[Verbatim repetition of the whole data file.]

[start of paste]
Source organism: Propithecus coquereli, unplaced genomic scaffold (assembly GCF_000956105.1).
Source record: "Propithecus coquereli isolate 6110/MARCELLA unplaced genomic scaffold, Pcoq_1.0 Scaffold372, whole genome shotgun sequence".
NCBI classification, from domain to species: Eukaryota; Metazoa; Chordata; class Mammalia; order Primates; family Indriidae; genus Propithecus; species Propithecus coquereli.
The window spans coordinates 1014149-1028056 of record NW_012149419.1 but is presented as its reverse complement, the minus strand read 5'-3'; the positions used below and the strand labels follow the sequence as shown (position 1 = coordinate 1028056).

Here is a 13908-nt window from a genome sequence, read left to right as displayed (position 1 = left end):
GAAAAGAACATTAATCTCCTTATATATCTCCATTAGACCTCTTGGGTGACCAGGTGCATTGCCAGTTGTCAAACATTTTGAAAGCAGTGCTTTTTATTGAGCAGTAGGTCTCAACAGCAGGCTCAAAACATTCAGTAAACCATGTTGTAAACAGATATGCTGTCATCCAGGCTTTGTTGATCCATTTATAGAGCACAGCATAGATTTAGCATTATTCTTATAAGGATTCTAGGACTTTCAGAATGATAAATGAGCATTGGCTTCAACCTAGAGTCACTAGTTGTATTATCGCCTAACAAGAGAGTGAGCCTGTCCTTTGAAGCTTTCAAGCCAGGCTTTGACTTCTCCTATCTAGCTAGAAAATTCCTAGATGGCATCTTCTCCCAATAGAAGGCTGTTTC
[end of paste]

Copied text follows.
Source organism: Propithecus coquereli, unplaced genomic scaffold (assembly GCF_000956105.1).
Source record: "Propithecus coquereli isolate 6110/MARCELLA unplaced genomic scaffold, Pcoq_1.0 Scaffold372, whole genome shotgun sequence".
NCBI classification, from domain to species: Eukaryota; Metazoa; Chordata; class Mammalia; order Primates; family Indriidae; genus Propithecus; species Propithecus coquereli.
The window spans coordinates 1014149-1028056 of record NW_012149419.1 but is presented as its reverse complement, the minus strand read 5'-3'; the positions used below and the strand labels follow the sequence as shown (position 1 = coordinate 1028056).

Here is a 13908-nt window from a genome sequence, read left to right as displayed (position 1 = left end):
GAAAAGAACATTAATCTCCTTATATATCTCCATTAGACCTCTTGGGTGACCAGGTGCATTGCCAGTTGTCAAACATTTTGAAAGCAGTGCTTTTTATTGAGCAGTAGGTCTCAACAGCAGGCTCAAAACATTCAGTAAACCATGTTGTAAACAGATATGCTGTCATCCAGGCTTTGTTGATCCATTTATAGAGCACAGCATAGATTTAGCATTATTCTTATAAGGATTCTAGGACTTTCAGAATGATAAATGAGCATTGGCTTCAACCTAGAGTCACTAGTTGTATTATCGCCTAACAAGAGAGTGAGCCTGTCCTTTGAAGCTTTCAAGCCAGGCTTTGACTTCTCCTATCTAGCTAGAAAATTCCTAGATGGCATCTTCTCCCAATAGAAGGCTGTTTC